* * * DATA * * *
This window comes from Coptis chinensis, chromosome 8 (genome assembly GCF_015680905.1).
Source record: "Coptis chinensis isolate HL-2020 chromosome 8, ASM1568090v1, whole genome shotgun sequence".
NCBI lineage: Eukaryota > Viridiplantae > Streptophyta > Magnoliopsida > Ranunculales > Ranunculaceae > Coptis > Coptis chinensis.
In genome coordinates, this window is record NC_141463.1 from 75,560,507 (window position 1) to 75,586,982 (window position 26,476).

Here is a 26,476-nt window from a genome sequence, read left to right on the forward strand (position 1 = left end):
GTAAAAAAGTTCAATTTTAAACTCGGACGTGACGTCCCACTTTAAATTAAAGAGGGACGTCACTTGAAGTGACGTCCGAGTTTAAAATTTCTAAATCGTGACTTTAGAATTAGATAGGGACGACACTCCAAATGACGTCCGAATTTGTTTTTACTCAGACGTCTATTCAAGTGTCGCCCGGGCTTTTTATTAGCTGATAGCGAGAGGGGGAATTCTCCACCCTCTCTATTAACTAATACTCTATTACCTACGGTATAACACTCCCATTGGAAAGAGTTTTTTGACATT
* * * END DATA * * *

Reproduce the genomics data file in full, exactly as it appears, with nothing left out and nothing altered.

This window comes from Coptis chinensis, chromosome 8 (genome assembly GCF_015680905.1).
Source record: "Coptis chinensis isolate HL-2020 chromosome 8, ASM1568090v1, whole genome shotgun sequence".
NCBI lineage: Eukaryota > Viridiplantae > Streptophyta > Magnoliopsida > Ranunculales > Ranunculaceae > Coptis > Coptis chinensis.
In genome coordinates, this window is record NC_141463.1 from 75,560,507 (window position 1) to 75,586,982 (window position 26,476).

Here is a 26,476-nt window from a genome sequence, read left to right on the forward strand (position 1 = left end):
GTAAAAAAGTTCAATTTTAAACTCGGACGTGACGTCCCACTTTAAATTAAAGAGGGACGTCACTTGAAGTGACGTCCGAGTTTAAAATTTCTAAATCGTGACTTTAGAATTAGATAGGGACGACACTCCAAATGACGTCCGAATTTGTTTTTACTCAGACGTCTATTCAAGTGTCGCCCGGGCTTTTTATTAGCTGATAGCGAGAGGGGGAATTCTCCACCCTCTCTATTAACTAATACTCTATTACCTACGGTATAACACTCCCATTGGAAAGAGTTTTTTGACATT